So, whaddya think: a silver bullet, stake through the heart, or cross to the forehead?
This is the first piece I’ve written on Schwarzenreneger, as most of my past energy has been directed toward exposing the fascists in the White House. Heady from that success, I thought I’d for once do a little California soul-searching and focus on our inner governor.
I’m not swimming in completely uncharted waters, though, since obvious similarities exist between the man who would be president if only he were elected as such, and the man whose presence as governor is unforgivably weird even by West Coast standards: each speaks strangely, hails from a foreign land (Arnie from Austria, Dubya from Texas), and is obviously full onboard with GOP members’ and its (lame) braintrust’s all-consuming quests for evermore power and wealth, regardless of who suffers.
It is that last part that is -- well, how do I put this? -- somewhat problematic, but only, of course, in the very narrow sense that it obliterates everything good and decent in a given society.
Bizarrely, that’s the point. Despite all their barely-intelligible rhetoric (on a good day), Arnie and his partner in bad grammar are uncomfortable with working folks living comfortably. In some weird neo-survival-of-the-fittest-ism, they’re intent on making an already difficult existence for the grossly over-burdened lower and middle classes even more exhausting, perhaps because they figure it’s hard to storm the Bastille when you’re spent from working three jobs and your feet really hurt. (That can only be counted on for so long, however.)
For instance: George W. Bush is doing his utmost to enact confidant Grover Norquist’s plan to “starve the [federal government] beast”; Arnie says, likewise, “we don't want to feed the [state government] monster.” Bush has gone full-bore after organized labor; Arnie is doing it now. Bush has targeted trial lawyers (but not corporate ones) as destructive to society; Arnie constantly rails against “special interests.” (In Schwarzenworld, however, those who’ve thrown a record number of dollars his way aren’t among them, yet, strangely, nurses are. This from a man who, in a recall election costing California millions of dollars only months after the regular election, [correctly] belittled former Governor Gray Davis as an extreme example of a pol-for-hire.)
And, then, of course, there is Bush’s fantastically corrupt push to privatize Social Security, with Arnie mirroring that move by trying to do the same with the state employees’ pension fund (managed by CalPERS) worth $182 billion, and the state teachers’ retirement fund (managed by CalSTRS) valued at $124 billion.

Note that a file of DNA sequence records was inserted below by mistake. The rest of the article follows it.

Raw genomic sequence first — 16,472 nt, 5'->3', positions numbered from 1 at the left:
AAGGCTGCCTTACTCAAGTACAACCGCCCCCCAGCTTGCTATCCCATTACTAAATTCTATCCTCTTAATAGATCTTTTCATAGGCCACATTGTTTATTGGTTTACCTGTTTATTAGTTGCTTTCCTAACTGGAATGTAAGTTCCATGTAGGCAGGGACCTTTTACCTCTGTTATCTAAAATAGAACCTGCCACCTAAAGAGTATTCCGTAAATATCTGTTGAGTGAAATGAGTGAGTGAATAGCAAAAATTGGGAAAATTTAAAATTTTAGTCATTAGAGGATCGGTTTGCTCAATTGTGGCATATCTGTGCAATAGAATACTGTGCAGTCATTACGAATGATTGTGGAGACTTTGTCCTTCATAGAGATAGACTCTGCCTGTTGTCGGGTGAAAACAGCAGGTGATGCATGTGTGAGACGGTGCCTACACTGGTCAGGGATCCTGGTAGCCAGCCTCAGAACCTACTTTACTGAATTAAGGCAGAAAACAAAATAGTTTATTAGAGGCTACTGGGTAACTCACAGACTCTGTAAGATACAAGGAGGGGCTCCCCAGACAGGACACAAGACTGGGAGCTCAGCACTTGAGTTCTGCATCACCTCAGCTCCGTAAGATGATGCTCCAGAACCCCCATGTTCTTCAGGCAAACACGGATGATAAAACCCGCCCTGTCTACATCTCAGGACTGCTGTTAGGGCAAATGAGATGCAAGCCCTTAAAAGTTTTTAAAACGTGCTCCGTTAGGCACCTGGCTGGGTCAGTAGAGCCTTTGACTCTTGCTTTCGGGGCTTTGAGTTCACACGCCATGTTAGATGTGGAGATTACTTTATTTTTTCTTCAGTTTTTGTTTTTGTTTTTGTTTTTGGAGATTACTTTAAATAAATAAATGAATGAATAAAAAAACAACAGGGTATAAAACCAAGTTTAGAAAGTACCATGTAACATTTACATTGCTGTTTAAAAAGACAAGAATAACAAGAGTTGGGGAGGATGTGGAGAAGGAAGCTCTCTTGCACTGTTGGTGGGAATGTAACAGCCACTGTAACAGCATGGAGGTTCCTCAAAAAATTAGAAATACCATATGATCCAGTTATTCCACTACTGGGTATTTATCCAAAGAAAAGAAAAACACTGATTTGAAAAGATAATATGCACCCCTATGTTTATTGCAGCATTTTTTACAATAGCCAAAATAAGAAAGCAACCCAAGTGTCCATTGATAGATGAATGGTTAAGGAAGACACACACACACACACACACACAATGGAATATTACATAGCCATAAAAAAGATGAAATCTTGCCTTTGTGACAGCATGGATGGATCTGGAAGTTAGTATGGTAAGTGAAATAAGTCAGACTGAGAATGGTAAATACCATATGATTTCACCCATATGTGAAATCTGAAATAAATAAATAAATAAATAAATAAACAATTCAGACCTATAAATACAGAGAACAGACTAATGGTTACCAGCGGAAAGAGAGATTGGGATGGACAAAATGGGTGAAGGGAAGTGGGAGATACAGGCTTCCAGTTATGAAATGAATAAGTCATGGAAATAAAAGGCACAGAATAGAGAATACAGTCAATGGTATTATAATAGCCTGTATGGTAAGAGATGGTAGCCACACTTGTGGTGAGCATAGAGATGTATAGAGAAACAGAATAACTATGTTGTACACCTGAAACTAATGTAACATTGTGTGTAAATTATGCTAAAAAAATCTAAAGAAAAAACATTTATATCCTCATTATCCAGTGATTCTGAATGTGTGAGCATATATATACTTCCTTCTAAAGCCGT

I went to a town hall meeting recently that was hosted by GOP Congressman Dan Lungren, with Social Security as the main topic. It really was a wonder watching him comparing, with the straightest of faces, the federal employees defined contribution pension fund (the Thrift Savings Plan) to private retirement accounts. There’s only one problem: no similarity exists. One is a huge account, run by a handful of knowledgeable investment experts and holding immense fiscal sway; the other is a vast sea of millions of lone, unconnected investors akin to free-floating plankton just waiting to be consumed by schools of hungry plankton-consuming creatures that look a lot like, um, big Wall Street investment firms. (Note: This is an excellent example of an analogy that has imploded. Unfortunately, the neighborhood analogy repair shop was closed by the time this column was submitted for publication.)
The GOP plan, in a nutshell: Cut the power, grab the money. Dilute and loot. This is why unions are especially reviled: with their strength in numbers of people and dollars, they are among the very few real threats left to total Republican/fascist domination.
Cal PERS and CalSTRS aren’t unions, of course. However, they just happen to oversee tons of cash legally committed to thousands of union members who are overwhelmingly opposed to Arnie’s Bush behavior. Never mind both funds are healthy, well-run, and have superbly fulfilled their designated purposes for years. For the new robber barons, that is entirely beside the point, which Schwarzenstealer himself emphatically underscored recently when he summarily dismissed four appointees from the CalSTRS board who dared join six other (of twelve total) board members in opposing his rotten scheme.
Here’s something I’ve often wondered as I’ve watched the Bushies and minions like Schwarzenmugger go about their dirty business of dismantling our society: What does their ultimate dream world look like? Do they see it as clusters of spotless gated communities, full of soirees and endless discussions of stock options, while the unwashed masses outside scramble to bury their dead? Do they expect their high walls to magically stop disease and unpleasant things, like unwanted pregnancies and Jerry Springer? Does their unsurpassed arrogance allow them to believe they somehow will avoid breathing poisoned air or find fish to eat that contain no mercury? Might they think the rejoinder “Let them eat cake!” will actually work this time?